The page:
Since the hiring in April of its association management firm and executive director, the National Plasterers Council has made significant inroads into rebuilding, officials said.

“Everyone down to the last [Board member] was just so thrilled with the … progress the group has made in a short period of time,” said Dave Schilli, the organization’s chairman and president of Dave Schilli Pool Plastering in St. Louis. “Everybody has a positive attitude again. We feel like we’re moving forward again instead of just being stationary.”

Last year, NPC saw the abrupt departure of its then executive director, Mitch Brooks, and his firm, Visioneering Consultants in Port Charlotte, Fla. In the interim, a past chairman took over running the association as it sought new management.

The association named The Sanford Organization of Wauconda, Ill., as its management firm. Jeff Henderson, a vice president at TSO, now serves as NPC’s executive director.

Since then, the organization has overcome its financial problems. “The NPC is in the black,” Henderson said.

In one of the group’s first moves, it has set the dates and venue for its annual conference — Feb. 11-13, 2015, at the Sheraton Crescent Hotel in Phoenix. The location makes it possible to hold part of the conference outdoors, despite the season, if more room is needed for demo areas, Henderson said. Registration is expected to open in August or September.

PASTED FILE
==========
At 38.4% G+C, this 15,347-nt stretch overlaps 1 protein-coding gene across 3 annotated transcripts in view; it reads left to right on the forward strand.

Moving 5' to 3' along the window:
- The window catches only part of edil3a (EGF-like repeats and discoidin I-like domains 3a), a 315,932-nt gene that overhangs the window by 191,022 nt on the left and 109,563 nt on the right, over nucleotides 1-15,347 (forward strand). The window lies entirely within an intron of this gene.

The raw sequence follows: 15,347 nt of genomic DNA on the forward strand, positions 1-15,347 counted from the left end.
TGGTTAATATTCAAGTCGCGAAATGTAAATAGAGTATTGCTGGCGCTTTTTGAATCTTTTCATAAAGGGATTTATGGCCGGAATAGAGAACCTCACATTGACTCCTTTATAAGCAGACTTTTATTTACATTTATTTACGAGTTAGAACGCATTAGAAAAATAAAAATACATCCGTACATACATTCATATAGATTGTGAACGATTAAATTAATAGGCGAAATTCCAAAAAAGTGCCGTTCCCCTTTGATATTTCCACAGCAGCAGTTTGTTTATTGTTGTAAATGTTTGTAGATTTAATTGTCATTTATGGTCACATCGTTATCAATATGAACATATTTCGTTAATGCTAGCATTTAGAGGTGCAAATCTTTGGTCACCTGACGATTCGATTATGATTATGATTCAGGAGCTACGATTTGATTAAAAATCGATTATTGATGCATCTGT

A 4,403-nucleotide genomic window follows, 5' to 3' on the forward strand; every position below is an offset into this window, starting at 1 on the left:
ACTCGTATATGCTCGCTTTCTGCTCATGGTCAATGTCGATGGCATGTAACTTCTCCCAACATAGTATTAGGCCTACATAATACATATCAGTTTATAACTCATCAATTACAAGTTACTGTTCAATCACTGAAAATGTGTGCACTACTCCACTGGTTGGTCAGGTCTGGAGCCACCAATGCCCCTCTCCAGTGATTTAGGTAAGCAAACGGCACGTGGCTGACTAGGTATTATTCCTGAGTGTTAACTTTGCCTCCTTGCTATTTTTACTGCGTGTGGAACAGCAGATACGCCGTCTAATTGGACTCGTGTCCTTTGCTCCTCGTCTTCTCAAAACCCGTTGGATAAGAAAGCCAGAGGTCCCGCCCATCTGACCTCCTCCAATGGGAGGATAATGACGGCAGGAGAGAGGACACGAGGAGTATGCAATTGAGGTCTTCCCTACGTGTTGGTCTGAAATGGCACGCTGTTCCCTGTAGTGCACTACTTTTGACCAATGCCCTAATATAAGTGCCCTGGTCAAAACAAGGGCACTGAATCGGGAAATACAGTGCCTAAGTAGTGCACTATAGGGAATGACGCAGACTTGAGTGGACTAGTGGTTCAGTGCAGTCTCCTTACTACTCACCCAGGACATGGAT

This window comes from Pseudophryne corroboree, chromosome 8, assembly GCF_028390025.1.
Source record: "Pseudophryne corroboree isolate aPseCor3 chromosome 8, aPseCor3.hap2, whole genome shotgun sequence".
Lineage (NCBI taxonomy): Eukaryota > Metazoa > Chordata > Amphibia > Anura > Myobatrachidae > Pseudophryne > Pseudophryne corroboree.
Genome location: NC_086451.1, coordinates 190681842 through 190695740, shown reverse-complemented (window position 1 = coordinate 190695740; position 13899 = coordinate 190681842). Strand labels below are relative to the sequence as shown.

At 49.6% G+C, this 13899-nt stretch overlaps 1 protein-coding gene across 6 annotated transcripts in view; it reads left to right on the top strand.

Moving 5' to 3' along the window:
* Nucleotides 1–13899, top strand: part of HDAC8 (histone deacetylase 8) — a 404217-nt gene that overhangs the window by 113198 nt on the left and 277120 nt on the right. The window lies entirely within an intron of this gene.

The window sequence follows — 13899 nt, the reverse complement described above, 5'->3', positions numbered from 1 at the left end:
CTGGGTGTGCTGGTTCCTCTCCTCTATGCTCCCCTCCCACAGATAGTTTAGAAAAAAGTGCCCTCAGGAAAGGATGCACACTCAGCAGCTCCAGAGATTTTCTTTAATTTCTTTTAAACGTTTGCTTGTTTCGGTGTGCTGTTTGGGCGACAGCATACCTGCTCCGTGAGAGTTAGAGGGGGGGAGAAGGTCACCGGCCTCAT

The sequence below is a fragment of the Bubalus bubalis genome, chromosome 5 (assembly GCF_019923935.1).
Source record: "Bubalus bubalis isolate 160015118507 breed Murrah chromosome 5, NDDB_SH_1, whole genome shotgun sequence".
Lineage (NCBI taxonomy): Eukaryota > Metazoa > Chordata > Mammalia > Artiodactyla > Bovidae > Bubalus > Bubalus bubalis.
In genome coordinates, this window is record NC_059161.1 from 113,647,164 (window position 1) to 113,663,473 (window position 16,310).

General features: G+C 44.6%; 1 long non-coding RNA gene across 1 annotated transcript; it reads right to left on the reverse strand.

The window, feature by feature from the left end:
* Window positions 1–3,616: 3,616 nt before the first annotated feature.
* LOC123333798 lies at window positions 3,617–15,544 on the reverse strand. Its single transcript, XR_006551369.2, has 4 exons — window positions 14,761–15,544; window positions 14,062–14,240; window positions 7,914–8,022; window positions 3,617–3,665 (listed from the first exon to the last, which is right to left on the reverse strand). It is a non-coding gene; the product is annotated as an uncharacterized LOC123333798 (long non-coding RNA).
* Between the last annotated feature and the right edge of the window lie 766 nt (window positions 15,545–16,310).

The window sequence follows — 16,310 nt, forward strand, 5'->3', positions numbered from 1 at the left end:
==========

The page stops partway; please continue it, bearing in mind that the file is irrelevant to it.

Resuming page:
Higher-ups are further encouraged because NPC can offer its Rey Perales Memorial Scholarship Fund again. Based on membership donations, the scholarship program generally gives approximately $5,000 to one or more children of members, who apply it toward the higher-learning institution of their choice. The organization could not award the scholarships last year, but Henderson reported that NPC has collected adequate money to restart the program. Applications are usually received until the end of the year, with awards announced shortly thereafter.

The organization also expects to increase its educational offerings, particularly the availability of its benchmark start-up certification course.

“We aim to start providing classes at the time of year when they are starting to hire people,” Henderson said. “They can ramp up, take a Saturday class, get this basic certification and education, and … [this] allows them to outsource their training for their employees.”

This makes sense, he said, because, historically speaking, approximately 25 percent of the students of this course have less than 30 days’ experience.

NPC plans to bring on a new start-up teacher in addition to member Greg Garrett of Phoenix-based Applied Materials Technologies, and to offer a class in Spanish, Henderson added.

The organization’s annual membership-renewal drive began in June, and Henderson reported the group was off to a good start. “The number of new members we’ve been getting every month has been increasing over the previous month for four months in a row,” he said. “We feel we’re getting a little bit of a groundswell.”

NPC hopes to see its original research also on the rise, as it makes moves to revive its National Pool Industry Research Center, a facility housed at California Polytechnic State University in San Luis Obispo. The facility has gone unused for the past few years. So far, members have sent cleanup crews to prepare the space, while NPC and the university are in talks about how and when to start it up again.

Schilli anticipates a major overhaul for the group to take place over the next six to 12 months. “The problem with NPC in the last couple years, the engine was running but the wheels weren’t turning,” he said. “Now we’ve got the engine running, the wheels turning and the parachute coming out the back.”